How to Make the Cornell Triple Rich Formula That Improves the Quality of Plain White Flour

One Methods:To each cup of white wheat flour:

Back in the 1930s, Cornell University's nutritionists developed a recipe to improve the nutritional quality of plain white flour. This was originally done to help people on inferior diets. I learned it as a student there, in the late 1960s, when it was still being touted to improve the typical American diet (in the days when people were still cooking and even baking their own bread -- not as a hobby but out of necessity since all that was available in grocery stores then was white bread; to get rye bread or bagels you had to go to a deli!). Still use the formula but skip the dry milk, since there is usually adequate milk or cheese in your children's diet. You could use it to make crepes because it adds fiber to the meal but it can be used anytime you are using white flour as the basis for the recipe.

To each cup of white wheat flour:

  1. 1
    Add 1 tablespoon of wheat germ (toasted or regular). This adds the necessary fiber to the flour, which was taken out during processing. Taking out the wheat germ not only makes the flour "lighter" for cooking, but it gives the flour a longer shelf life. (Message here is to store the remaining wheat germ in a refrigerator or freezer if you are keeping it longer than a few months).
  2. 2
    Add 1 tablespoon (Cornell's formula) or 1 teaspoon (my adaption of it) of soy flour. If you think your children eat too much soy products, then skip this step and just stay with the wheat germ addition.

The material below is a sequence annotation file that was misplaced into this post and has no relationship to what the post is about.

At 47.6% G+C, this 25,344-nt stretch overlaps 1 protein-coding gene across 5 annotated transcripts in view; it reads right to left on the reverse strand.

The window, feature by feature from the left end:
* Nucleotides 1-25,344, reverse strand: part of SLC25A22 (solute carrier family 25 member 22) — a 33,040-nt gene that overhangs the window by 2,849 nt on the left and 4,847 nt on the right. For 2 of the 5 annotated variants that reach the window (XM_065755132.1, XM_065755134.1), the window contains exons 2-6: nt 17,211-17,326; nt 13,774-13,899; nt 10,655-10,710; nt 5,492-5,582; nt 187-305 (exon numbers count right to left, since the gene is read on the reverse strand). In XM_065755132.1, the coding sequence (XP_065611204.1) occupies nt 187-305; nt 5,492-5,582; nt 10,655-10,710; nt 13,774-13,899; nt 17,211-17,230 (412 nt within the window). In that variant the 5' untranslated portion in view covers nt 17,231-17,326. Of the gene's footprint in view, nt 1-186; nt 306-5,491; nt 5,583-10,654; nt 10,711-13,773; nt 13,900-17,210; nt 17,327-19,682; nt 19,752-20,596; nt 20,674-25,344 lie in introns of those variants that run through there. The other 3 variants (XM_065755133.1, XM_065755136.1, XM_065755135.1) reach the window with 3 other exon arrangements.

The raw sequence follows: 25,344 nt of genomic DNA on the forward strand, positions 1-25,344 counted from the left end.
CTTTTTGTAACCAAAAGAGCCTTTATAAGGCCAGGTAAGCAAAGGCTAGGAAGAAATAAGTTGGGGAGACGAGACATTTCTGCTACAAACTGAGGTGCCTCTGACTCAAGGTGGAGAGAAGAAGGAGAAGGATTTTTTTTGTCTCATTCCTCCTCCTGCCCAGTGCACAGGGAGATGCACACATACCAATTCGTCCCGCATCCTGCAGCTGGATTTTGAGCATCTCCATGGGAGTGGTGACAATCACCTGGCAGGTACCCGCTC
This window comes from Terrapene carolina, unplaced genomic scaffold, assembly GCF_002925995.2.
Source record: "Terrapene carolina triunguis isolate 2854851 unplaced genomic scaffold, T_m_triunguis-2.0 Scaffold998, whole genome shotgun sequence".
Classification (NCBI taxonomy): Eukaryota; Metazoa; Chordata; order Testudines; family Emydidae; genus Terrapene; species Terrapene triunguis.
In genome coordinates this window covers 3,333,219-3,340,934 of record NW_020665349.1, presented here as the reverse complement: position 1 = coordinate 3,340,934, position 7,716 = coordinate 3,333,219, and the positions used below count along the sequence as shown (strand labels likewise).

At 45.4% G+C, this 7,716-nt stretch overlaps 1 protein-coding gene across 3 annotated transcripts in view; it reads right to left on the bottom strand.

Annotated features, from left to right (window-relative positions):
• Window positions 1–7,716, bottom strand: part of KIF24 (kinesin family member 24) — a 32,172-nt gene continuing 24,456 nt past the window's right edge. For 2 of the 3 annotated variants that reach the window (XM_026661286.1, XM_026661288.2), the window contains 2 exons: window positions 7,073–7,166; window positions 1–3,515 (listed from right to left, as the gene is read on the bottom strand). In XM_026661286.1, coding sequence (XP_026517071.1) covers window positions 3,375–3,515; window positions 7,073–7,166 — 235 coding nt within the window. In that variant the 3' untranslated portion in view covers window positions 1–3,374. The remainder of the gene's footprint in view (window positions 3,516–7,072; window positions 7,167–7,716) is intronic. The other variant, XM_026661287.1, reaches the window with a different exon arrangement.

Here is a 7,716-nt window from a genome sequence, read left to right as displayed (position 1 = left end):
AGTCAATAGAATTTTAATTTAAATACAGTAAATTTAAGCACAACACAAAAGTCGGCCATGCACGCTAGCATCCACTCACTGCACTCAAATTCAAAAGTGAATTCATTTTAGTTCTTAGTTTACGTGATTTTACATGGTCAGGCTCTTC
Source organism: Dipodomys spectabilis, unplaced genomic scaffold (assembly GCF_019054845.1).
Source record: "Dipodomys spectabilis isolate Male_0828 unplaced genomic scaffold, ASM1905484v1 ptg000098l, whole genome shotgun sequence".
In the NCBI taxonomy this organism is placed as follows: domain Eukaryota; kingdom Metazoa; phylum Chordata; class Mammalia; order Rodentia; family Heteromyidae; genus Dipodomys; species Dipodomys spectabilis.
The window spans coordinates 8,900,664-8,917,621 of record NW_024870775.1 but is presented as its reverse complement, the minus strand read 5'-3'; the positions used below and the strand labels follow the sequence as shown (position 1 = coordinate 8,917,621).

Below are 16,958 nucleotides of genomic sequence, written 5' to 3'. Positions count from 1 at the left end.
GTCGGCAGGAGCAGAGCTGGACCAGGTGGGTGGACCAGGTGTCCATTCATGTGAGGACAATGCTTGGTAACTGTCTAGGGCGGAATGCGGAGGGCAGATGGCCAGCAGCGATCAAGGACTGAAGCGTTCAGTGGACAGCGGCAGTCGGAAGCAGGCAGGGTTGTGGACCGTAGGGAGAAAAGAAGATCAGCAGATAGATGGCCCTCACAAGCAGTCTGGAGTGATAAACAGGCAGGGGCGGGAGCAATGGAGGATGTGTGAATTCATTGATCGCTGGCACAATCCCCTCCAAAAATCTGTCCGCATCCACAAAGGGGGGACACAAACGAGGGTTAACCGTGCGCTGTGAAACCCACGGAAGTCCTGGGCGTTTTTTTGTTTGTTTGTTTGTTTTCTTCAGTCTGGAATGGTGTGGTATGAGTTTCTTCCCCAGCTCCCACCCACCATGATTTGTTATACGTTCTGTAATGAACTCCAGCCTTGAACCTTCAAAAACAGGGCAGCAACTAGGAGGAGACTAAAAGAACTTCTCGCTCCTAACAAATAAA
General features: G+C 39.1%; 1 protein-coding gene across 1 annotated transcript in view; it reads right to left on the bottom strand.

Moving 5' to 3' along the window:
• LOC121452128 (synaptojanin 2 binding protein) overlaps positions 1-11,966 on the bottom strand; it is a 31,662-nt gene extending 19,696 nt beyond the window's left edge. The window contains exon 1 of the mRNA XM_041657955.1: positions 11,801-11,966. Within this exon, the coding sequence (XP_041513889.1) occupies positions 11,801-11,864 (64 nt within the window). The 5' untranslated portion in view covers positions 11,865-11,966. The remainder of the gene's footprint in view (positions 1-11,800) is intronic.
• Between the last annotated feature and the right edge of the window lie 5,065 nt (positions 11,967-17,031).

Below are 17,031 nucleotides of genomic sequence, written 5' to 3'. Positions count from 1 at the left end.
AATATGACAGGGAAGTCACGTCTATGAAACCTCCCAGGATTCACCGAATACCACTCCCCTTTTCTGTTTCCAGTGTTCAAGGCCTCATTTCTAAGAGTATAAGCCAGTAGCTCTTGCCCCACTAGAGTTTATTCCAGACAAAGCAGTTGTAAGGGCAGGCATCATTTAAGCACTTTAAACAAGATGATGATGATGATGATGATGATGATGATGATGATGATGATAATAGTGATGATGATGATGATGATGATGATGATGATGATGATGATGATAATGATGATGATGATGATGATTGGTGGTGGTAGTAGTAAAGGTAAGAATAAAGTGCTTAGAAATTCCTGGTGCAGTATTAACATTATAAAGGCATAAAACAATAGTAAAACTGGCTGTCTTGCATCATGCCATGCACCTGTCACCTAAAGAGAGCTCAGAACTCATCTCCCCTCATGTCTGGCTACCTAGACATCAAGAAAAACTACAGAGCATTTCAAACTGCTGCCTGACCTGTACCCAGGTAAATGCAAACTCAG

3. 3
    Add 1 Tablespoon of dry milk powder (yes, it can be found on the shelves of most grocery stores) (I skip this in my crepe recipe because it already has milk in it but you might want to keep it if you are baking bread or making your own tortillas (easy, by the way)
  4. 4
    Use like you would use regular white flour.


  • Once you have opened the jar of wheat germ (or gotten in a plastic bag at your local food cooperative), store it in the refrigerator or the freezer.
  • This enhances the nutritional quality of homemade pizza dough, bread dough, muffins and other wheat products.
  • Instead of sprinkling bread crumbs on the top of homemade macaroni and cheese, I sprinkle -- quite liberally -- wheat germ on mine. It makes it delicious -- and more nutritious!
  • When you think whole wheat noodles are too heavy for your recipe, try using this Cornell Formula instead.


  • As stated earlier, this is not a great recipe for anyone who is gluten-intolerant or suffers from Crohn's Disease or any other intestinal irritation.

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